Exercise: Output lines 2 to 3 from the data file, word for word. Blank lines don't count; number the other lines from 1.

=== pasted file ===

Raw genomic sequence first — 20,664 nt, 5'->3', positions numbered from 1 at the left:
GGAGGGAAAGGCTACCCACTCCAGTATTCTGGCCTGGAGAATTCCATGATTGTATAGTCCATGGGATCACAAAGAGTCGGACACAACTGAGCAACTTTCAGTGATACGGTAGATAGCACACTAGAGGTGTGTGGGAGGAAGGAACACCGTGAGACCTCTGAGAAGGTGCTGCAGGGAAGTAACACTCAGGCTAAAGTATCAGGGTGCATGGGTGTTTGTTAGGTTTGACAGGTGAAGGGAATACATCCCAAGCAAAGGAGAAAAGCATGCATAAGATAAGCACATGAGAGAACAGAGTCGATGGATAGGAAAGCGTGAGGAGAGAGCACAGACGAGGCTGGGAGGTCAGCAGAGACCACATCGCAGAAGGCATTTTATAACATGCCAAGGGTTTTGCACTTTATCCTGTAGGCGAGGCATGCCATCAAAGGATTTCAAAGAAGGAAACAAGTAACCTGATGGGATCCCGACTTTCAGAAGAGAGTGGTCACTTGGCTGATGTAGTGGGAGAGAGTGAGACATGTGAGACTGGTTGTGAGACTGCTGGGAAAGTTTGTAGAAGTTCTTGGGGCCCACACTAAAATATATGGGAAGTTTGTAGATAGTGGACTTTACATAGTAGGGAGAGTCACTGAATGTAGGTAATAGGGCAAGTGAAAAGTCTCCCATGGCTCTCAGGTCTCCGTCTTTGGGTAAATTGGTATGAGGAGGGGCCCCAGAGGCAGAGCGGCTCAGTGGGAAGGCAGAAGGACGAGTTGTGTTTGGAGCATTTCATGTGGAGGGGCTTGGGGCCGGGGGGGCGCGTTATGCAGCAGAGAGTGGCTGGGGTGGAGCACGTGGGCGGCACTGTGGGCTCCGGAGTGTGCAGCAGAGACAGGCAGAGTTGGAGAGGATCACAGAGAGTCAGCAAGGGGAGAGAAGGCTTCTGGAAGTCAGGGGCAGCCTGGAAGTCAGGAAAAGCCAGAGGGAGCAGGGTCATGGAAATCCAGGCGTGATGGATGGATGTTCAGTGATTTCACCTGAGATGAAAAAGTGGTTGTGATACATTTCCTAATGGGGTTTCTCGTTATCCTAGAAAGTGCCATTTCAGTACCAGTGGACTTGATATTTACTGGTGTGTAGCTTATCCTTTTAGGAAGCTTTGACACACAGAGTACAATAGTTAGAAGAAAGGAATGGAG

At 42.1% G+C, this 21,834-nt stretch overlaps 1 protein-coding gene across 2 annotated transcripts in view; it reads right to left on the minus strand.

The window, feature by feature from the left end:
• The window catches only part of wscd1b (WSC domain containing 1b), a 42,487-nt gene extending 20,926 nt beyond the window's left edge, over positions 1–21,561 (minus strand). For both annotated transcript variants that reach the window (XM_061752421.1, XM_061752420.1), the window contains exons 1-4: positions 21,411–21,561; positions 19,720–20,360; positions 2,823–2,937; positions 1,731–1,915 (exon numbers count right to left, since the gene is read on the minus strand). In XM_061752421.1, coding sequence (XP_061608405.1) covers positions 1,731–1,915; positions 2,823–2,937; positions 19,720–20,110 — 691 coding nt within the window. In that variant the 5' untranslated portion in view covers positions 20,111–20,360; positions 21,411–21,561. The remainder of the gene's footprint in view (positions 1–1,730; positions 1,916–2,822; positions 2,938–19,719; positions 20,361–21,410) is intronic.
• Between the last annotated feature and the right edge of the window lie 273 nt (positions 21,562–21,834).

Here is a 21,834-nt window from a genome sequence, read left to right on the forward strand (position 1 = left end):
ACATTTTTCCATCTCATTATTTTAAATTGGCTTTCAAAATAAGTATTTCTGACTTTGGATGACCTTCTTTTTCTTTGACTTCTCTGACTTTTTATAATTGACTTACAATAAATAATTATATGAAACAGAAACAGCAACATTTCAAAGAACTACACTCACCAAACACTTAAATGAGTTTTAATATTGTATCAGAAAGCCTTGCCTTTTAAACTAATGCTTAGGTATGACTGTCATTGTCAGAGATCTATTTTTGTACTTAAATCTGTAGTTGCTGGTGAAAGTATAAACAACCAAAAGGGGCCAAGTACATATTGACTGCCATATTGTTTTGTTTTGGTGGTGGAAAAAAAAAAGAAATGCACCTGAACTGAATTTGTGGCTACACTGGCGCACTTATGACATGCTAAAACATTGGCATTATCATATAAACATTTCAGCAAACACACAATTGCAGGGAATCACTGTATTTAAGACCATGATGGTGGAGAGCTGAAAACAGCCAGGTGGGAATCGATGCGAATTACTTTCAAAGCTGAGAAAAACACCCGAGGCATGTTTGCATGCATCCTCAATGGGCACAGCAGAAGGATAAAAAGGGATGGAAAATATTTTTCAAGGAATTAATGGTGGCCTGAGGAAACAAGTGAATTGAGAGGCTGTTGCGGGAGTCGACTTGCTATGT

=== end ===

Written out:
GGAGGGAAAGGCTACCCACTCCAGTATTCTGGCCTGGAGAATTCCATGATTGTATAGTCCATGGGATCACAAAGAGTCGGACACAACTGAGCAACTTTCAGTGATACGGTAGATAGCACACTAGAGGTGTGTGGGAGGAAGGAACACCGTGAGACCTCTGAGAAGGTGCTGCAGGGAAGTAACACTCAGGCTAAAGTATCAGGGTGCATGGGTGTTTGTTAGGTTTGACAGGTGAAGGGAATACATCCCAAGCAAAGGAGAAAAGCATGCATAAGATAAGCACATGAGAGAACAGAGTCGATGGATAGGAAAGCGTGAGGAGAGAGCACAGACGAGGCTGGGAGGTCAGCAGAGACCACATCGCAGAAGGCATTTTATAACATGCCAAGGGTTTTGCACTTTATCCTGTAGGCGAGGCATGCCATCAAAGGATTTCAAAGAAGGAAACAAGTAACCTGATGGGATCCCGACTTTCAGAAGAGAGTGGTCACTTGGCTGATGTAGTGGGAGAGAGTGAGACATGTGAGACTGGTTGTGAGACTGCTGGGAAAGTTTGTAGAAGTTCTTGGGGCCCACACTAAAATATATGGGAAGTTTGTAGATAGTGGACTTTACATAGTAGGGAGAGTCACTGAATGTAGGTAATAGGGCAAGTGAAAAGTCTCCCATGGCTCTCAGGTCTCCGTCTTTGGGTAAATTGGTATGAGGAGGGGCCCCAGAGGCAGAGCGGCTCAGTGGGAAGGCAGAAGGACGAGTTGTGTTTGGAGCATTTCATGTGGAGGGGCTTGGGGCCGGGGGGGCGCGTTATGCAGCAGAGAGTGGCTGGGGTGGAGCACGTGGGCGGCACTGTGGGCTCCGGAGTGTGCAGCAGAGACAGGCAGAGTTGGAGAGGATCACAGAGAGTCAGCAAGGGGAGAGAAGGCTTCTGGAAGTCAGGGGCAGCCTGGAAGTCAGGAAAAGCCAGAGGGAGCAGGGTCATGGAAATCCAGGCGTGATGGATGGATGTTCAGTGATTTCACCTGAGATGAAAAAGTGGTTGTGATACATTTCCTAATGGGGTTTCTCGTTATCCTAGAAAGTGCCATTTCAGTACCAGTGGACTTGATATTTACTGGTGTGTAGCTTATCCTTTTAGGAAGCTTTGACACACAGAGTACAATAGTTAGAAGAAAGGAATGGAG

At 42.1% G+C, this 21,834-nt stretch overlaps 1 protein-coding gene across 2 annotated transcripts in view; it reads right to left on the minus strand.